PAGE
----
June 1 – Premier League Tottenham Hotspur have agreed a £400 million five-year bank loan to support the construction of the club’s new 61,500 seat new stadium. The facility is being provided by Bank of America Merrill Lynch, Goldman Sachs and HSBC Bank.
Spurs have already spent £340 million from their own resources “on the acquisition of land, the planning process (including a compulsory purchase order and legal challenges) and build costs to date, which now sees the upper tiers of the North stand being fitted with terracing,” said a club statement. The stadium will be the second most expensive football stadium to be built in the UK after Wembley.
The new £400 million loan is replacing a £200 million interim financing facility from the same banks of which £100 million has been drawn down.
The club said that: “The remaining costs of the project will be funded from the Facility and the Club. In addition, the ENIC Group will also commit to a £50m letter of credit facility to support the stadium financing and ensure the project is fully funded through the course of its build.”
The financing is secured by the new stadium and related commercial and match day revenues. There are no early repayment penalties or amortisation requirements on the loan and no material financial covenants until the stadium opens.
Matthew Collecott, Tottenham Hotspur Director of Finance and Operations, said: “We are delighted to have three of the most prestigious and globally recognised banks supporting us. We look forward to continuing our relationship with them and our main contractor Mace as we move into the final stages of our journey to deliver the catalyst to one of London’s largest regeneration projects.”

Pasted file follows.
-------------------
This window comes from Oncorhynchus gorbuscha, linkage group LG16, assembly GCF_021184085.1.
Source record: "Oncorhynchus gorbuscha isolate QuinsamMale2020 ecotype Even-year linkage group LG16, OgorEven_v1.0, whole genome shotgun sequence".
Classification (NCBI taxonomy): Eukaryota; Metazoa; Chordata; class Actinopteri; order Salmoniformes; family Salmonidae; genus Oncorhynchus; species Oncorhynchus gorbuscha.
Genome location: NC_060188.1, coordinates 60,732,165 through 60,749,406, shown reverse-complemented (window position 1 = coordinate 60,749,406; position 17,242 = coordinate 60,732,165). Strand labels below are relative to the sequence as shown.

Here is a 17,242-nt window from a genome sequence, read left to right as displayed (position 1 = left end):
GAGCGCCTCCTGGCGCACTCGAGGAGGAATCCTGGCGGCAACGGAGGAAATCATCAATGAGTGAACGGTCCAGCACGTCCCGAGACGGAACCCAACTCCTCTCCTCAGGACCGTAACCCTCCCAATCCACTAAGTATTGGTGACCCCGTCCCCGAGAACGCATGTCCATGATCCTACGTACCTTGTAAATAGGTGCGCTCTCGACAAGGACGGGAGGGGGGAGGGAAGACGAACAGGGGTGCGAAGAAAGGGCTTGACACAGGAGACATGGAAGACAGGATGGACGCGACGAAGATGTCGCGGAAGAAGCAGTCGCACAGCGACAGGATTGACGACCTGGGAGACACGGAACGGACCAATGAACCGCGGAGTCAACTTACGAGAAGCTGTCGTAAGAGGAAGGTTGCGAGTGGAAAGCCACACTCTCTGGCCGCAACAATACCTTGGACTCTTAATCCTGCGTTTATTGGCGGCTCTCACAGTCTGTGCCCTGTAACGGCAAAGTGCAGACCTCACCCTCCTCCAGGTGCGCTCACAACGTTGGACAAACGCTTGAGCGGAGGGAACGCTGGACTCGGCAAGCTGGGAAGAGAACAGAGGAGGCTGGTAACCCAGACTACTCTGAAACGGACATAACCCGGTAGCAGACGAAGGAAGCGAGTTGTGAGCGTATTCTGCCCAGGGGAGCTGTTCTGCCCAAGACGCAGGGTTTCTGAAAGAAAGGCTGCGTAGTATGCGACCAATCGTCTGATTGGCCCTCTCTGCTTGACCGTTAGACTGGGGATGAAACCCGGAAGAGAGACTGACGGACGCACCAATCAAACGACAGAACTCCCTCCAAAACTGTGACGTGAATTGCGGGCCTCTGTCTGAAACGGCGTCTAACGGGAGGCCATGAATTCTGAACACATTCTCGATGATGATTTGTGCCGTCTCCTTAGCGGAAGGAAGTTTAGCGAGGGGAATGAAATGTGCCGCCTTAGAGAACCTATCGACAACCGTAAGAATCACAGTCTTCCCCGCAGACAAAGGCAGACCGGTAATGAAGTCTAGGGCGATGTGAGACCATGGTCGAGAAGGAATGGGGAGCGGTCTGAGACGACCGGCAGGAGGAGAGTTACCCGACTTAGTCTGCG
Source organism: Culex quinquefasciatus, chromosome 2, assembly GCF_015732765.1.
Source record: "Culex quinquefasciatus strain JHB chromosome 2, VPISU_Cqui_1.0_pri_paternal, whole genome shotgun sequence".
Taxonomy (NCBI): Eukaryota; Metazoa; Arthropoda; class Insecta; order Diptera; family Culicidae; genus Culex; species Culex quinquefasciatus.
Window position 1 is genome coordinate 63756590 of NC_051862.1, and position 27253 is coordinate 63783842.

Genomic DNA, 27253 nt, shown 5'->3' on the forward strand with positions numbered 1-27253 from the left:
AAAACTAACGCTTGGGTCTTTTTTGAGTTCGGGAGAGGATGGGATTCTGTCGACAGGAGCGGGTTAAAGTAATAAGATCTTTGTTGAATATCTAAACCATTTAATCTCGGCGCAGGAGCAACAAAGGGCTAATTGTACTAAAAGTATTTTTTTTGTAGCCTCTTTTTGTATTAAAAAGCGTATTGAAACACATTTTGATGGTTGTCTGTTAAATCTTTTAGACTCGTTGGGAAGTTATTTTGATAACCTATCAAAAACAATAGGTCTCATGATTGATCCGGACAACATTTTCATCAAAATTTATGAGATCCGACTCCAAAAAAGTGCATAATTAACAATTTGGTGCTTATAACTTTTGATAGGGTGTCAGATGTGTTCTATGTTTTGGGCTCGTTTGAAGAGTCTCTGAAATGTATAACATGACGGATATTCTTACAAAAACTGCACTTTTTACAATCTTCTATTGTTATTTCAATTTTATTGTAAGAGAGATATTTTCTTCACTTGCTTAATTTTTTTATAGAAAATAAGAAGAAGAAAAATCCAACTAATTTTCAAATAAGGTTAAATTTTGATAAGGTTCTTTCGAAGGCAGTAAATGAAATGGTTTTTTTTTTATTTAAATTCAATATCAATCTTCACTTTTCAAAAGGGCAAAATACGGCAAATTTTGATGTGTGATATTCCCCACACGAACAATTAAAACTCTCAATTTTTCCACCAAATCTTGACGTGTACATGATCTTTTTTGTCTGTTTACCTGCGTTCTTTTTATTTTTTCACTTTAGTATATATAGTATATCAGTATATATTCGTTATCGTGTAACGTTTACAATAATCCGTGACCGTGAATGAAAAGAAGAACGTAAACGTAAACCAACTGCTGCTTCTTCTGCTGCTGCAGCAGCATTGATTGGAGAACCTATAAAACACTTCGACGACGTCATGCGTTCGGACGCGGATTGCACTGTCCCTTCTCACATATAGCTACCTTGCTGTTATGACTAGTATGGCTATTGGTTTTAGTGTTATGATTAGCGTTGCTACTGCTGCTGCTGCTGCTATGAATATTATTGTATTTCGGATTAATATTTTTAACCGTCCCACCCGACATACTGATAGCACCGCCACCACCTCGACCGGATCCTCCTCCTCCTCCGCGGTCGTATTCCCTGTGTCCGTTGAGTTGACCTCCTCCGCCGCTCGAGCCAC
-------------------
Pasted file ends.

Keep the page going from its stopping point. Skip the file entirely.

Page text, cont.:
Spurs have been playing at a reduced capacity White Hart Lane for the past two season, playing their Champions League fixtures at Wembley. Next season the club will move to Wembley for all matches in what was initially hoped would be a one season deal, but now looks more likely to be for two seasons.
The new financing arrangements will mean that there will be no impact on the finance required for the playing side as manager Mauricio Pochettino looks to build on the club’s second place league finish and establish the club as a credible force in the Champions League after two seasons of flattering to deceive in the competition.
The KPMG Football Benchmark Enterprise Value report which looks at the value of Europe’s top 32 clubs, noted Spurs as significant in their moving up the ranking. In tenth spot, the club has overtaken Paris St Germain with a valuation of between €978 million and €1.044 billion. A fast and rapid jump for the club as it seeks to establish itself amongst Europe’s giant clubs.
Spurs is controlled by investment group ENIC, owned by billionaire Joe Lewis and club chairman Daniel Levy.
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